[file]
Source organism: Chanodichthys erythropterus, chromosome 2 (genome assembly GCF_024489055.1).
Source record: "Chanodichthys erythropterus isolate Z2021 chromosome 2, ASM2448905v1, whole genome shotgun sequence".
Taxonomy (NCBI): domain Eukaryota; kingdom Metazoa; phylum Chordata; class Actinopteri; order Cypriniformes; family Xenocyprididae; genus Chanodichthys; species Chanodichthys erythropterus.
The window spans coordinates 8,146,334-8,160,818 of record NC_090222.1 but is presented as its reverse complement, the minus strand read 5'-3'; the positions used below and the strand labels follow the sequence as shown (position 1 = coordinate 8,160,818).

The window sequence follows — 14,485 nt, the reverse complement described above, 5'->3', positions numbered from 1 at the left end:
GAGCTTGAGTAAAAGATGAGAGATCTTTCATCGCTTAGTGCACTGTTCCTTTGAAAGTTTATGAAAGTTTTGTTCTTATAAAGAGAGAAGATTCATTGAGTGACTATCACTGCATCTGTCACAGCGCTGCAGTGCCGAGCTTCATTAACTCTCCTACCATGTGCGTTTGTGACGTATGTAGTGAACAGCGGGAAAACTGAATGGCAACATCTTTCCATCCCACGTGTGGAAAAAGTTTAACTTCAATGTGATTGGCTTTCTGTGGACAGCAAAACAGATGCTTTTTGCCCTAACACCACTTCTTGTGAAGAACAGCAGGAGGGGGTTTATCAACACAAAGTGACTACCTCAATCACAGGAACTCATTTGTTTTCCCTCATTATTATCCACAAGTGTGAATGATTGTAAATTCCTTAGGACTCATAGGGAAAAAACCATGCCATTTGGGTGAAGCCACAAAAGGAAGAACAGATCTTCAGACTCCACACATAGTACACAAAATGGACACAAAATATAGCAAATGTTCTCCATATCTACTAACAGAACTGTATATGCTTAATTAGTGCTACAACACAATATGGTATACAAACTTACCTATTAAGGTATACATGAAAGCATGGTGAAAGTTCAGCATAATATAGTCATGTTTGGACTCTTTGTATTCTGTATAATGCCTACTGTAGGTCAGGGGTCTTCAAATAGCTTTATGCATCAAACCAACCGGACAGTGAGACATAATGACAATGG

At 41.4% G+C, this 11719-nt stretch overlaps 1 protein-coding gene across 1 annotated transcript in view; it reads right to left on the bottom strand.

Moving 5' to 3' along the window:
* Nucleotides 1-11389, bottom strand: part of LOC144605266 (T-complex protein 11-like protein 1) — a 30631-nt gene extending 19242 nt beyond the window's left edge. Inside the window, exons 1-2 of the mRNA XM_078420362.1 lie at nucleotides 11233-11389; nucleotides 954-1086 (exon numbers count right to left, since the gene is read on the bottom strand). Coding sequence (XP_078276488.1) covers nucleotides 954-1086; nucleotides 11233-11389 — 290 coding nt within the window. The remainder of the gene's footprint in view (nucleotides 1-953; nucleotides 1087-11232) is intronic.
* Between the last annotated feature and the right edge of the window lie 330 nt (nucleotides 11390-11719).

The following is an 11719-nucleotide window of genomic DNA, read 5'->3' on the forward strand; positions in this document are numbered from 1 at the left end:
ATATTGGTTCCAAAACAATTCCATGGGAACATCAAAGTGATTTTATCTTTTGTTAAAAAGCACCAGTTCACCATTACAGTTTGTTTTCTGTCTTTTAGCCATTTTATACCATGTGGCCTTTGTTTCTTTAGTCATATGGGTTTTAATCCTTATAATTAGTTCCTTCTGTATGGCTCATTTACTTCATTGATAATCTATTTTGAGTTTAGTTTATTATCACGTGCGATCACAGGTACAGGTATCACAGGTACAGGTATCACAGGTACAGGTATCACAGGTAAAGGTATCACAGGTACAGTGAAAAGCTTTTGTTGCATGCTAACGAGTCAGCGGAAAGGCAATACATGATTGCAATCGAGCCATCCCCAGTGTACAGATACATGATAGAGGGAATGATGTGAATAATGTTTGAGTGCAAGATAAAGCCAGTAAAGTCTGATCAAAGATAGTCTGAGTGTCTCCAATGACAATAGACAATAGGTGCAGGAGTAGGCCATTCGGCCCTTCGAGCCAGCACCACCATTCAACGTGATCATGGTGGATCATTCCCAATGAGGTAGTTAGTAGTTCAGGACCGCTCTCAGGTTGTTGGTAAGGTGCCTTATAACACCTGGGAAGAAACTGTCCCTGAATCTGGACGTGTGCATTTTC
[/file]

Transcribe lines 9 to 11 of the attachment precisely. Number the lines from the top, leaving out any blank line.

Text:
* Nucleotides 1-11389, bottom strand: part of LOC144605266 (T-complex protein 11-like protein 1) — a 30631-nt gene extending 19242 nt beyond the window's left edge. Inside the window, exons 1-2 of the mRNA XM_078420362.1 lie at nucleotides 11233-11389; nucleotides 954-1086 (exon numbers count right to left, since the gene is read on the bottom strand). Coding sequence (XP_078276488.1) covers nucleotides 954-1086; nucleotides 11233-11389 — 290 coding nt within the window. The remainder of the gene's footprint in view (nucleotides 1-953; nucleotides 1087-11232) is intronic.
* Between the last annotated feature and the right edge of the window lie 330 nt (nucleotides 11390-11719).

The following is an 11719-nucleotide window of genomic DNA, read 5'->3' on the forward strand; positions in this document are numbered from 1 at the left end: